The Secret – Rhonda Byrne – 1/5

It should be expected that “The Secret” will talk about mystical beliefs – something will happen on it’s own kind of thing. All you have to do is, believe that it will happen. The advice was a bit costly though (GBP 12).

There’s more to the secret though. There are testimonials and advices from a think tank that always believed in it any way. Things like the placebo effect are taken to the advantage of the topic. So what happens when things don’t come true even though you believed in them? The answer is, you had some “doubt” or “negativity” about it. Even though the book talks about the “negativity” being a thousand times less effective than the positivity, still the idea would stick in that the whole thing goes bust if you are out of faith. Heh.

This is a new cult coming up that is linking Quantum Physics to God and energy within you. I don’t think people should read this trash since every sensible human being already knows that “looking forward”, “being positive” and “believing in yourself” are the things to be successful. People who just lost something need a reminder, but please read it here instead of unnecessarily feeding on the garbage that is devoid of any new ideas and just keeps the parrots alive.

“Why are you even giving it a 1/5?” asks my wife. “To make myself feel good that I did not completely waste GBP 12 and the 1 day spent reading”. After all, that was one of the messages: “feel good”.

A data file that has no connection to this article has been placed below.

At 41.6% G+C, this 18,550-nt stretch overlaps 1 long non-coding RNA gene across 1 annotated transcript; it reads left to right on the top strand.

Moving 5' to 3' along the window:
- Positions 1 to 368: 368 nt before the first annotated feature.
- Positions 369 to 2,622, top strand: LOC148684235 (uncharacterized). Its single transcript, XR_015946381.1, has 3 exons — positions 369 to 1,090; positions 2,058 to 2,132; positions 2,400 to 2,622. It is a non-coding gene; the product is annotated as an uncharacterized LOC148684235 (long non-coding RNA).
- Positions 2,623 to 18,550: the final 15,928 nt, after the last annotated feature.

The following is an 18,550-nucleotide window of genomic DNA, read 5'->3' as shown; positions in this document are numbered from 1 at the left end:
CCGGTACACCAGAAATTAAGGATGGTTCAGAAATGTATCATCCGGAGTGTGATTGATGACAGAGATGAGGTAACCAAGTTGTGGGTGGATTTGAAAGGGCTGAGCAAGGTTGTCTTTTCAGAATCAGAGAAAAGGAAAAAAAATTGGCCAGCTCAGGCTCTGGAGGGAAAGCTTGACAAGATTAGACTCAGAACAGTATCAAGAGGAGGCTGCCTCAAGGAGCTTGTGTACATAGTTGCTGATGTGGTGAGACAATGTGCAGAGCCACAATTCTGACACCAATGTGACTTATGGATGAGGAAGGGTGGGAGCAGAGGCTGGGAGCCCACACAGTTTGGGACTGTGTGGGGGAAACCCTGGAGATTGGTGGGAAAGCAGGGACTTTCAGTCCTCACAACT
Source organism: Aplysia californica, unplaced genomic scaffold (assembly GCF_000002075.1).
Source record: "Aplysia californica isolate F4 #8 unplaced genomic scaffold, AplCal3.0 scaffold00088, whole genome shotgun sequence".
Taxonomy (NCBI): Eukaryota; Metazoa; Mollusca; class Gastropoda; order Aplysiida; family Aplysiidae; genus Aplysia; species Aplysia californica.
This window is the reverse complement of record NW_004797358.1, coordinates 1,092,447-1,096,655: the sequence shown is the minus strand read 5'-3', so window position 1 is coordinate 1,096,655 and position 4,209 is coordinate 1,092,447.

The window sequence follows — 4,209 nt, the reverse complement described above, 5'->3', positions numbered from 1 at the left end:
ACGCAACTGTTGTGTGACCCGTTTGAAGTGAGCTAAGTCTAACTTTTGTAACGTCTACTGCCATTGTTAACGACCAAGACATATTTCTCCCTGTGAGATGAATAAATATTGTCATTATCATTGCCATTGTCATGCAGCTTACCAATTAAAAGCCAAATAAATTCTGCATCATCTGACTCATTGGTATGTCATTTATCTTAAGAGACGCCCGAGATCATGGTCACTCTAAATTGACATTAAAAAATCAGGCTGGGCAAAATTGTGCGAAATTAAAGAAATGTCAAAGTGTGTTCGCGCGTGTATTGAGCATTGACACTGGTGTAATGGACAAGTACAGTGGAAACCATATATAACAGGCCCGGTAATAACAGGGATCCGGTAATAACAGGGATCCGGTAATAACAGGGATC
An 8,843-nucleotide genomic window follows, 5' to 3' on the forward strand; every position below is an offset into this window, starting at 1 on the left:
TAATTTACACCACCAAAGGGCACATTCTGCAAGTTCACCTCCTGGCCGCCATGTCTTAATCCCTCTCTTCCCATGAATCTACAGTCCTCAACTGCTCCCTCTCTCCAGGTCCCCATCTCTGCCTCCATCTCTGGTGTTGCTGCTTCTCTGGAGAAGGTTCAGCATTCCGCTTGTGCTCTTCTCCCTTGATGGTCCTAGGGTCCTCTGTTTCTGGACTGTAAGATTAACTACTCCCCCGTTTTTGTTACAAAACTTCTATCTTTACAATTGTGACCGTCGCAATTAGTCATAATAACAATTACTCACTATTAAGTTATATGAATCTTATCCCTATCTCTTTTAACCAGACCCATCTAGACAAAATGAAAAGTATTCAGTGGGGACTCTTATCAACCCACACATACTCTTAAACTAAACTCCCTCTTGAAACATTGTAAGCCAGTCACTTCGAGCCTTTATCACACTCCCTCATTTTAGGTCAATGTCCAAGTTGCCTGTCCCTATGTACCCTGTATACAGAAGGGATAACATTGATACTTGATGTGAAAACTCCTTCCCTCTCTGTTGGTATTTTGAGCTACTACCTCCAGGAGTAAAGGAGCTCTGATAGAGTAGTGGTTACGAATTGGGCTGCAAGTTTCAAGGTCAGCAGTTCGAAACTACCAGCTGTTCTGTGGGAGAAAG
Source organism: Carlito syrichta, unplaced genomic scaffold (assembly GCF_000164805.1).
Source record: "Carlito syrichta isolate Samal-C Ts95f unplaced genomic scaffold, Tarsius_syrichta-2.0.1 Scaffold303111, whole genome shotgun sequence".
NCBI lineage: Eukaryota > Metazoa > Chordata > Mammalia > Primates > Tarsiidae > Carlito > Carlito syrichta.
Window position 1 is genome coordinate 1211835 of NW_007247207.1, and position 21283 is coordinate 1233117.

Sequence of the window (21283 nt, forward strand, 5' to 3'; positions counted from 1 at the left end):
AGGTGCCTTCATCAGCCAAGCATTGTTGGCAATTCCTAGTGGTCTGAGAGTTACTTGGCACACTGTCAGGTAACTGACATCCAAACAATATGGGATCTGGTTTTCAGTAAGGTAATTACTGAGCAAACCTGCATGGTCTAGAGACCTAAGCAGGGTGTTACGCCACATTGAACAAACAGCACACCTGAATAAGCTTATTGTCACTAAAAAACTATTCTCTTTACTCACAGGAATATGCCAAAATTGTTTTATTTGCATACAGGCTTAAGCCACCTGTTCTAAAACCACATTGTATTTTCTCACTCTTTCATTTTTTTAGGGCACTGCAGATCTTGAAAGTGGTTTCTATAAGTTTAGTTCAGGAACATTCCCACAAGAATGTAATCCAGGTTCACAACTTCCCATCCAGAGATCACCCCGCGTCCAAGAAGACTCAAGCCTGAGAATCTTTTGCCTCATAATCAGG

One Reply to “The Secret – Rhonda Byrne – 1/5”

  1. “The Secret” is a motivational/inspirational flick with wannabe celebrities stating “laws” without bothering to explain why they would work (let alone that many don’t), pretty much without any regard for the cause-effect relationship, and with a large dose of pseudoscience and urban myths.

    Blatant “fact”: some “quantum physicist” re-spews the myth that humans only use 10% of their brain. If you know this is patently false, you should question the entire “Secret” itself.

    Real causes of accomplishment are often ignored, and replaced with made-up “affirmations” or plain wishful thinking. Classic example: after a break-up, some lady finds “The Secret” and decides to go to adult classes, where she meets the man of her dreams. Voila, her “law of attraction” thinking got her the perfect mate, which “fate” or “something above us” wanted for her. If you aren’t gullible, you’ll realize that the lady could have done a number of other things, without any connection to “The Secret”, and would have met an equally heart-broken decent guy willing to patch his emotional hole. Any follow-up studies of the divorce rate after such star-written encounters? “Studies? What’s that? You have to believe.”

    Here’s all there is to The Secret and its “law of attraction”: When something’s on your mind, you’re just more attentive to anything related to that. For example, after you decide you want to buy a certain Toyota Prius model, you’ll notice that car much more often on the street. Has “the Universe” suddenly shifted traffic patterns to match the car you want to attract?

    That’s all there is to it – your brain gets tuned to a particular concept, and you notice manifestations of it.

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